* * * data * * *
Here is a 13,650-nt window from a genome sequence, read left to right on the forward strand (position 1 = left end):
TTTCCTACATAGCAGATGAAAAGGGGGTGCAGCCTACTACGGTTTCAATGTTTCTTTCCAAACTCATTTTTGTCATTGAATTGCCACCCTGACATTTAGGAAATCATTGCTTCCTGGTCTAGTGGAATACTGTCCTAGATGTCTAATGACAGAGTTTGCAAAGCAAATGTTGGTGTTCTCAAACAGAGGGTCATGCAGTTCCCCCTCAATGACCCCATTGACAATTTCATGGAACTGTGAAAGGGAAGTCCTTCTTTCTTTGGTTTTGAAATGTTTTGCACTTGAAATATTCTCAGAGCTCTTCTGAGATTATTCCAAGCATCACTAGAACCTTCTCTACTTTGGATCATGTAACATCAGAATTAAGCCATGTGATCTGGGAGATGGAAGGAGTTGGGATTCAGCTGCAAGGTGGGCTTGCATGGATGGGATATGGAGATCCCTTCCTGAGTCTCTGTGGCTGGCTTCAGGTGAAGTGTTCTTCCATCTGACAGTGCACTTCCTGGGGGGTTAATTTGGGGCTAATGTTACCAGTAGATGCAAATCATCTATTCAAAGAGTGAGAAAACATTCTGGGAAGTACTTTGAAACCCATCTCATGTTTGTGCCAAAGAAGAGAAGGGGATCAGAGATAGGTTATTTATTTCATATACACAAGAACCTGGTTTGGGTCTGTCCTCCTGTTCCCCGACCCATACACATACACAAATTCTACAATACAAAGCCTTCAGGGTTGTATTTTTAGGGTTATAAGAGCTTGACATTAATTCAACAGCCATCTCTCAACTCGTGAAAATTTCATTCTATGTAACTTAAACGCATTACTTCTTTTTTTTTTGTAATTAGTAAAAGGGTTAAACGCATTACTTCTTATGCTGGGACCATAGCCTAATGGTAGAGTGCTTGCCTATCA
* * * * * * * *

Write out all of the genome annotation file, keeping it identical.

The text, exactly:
Here is a 13,650-nt window from a genome sequence, read left to right on the forward strand (position 1 = left end):
TTTCCTACATAGCAGATGAAAAGGGGGTGCAGCCTACTACGGTTTCAATGTTTCTTTCCAAACTCATTTTTGTCATTGAATTGCCACCCTGACATTTAGGAAATCATTGCTTCCTGGTCTAGTGGAATACTGTCCTAGATGTCTAATGACAGAGTTTGCAAAGCAAATGTTGGTGTTCTCAAACAGAGGGTCATGCAGTTCCCCCTCAATGACCCCATTGACAATTTCATGGAACTGTGAAAGGGAAGTCCTTCTTTCTTTGGTTTTGAAATGTTTTGCACTTGAAATATTCTCAGAGCTCTTCTGAGATTATTCCAAGCATCACTAGAACCTTCTCTACTTTGGATCATGTAACATCAGAATTAAGCCATGTGATCTGGGAGATGGAAGGAGTTGGGATTCAGCTGCAAGGTGGGCTTGCATGGATGGGATATGGAGATCCCTTCCTGAGTCTCTGTGGCTGGCTTCAGGTGAAGTGTTCTTCCATCTGACAGTGCACTTCCTGGGGGGTTAATTTGGGGCTAATGTTACCAGTAGATGCAAATCATCTATTCAAAGAGTGAGAAAACATTCTGGGAAGTACTTTGAAACCCATCTCATGTTTGTGCCAAAGAAGAGAAGGGGATCAGAGATAGGTTATTTATTTCATATACACAAGAACCTGGTTTGGGTCTGTCCTCCTGTTCCCCGACCCATACACATACACAAATTCTACAATACAAAGCCTTCAGGGTTGTATTTTTAGGGTTATAAGAGCTTGACATTAATTCAACAGCCATCTCTCAACTCGTGAAAATTTCATTCTATGTAACTTAAACGCATTACTTCTTTTTTTTTTGTAATTAGTAAAAGGGTTAAACGCATTACTTCTTATGCTGGGACCATAGCCTAATGGTAGAGTGCTTGCCTATCA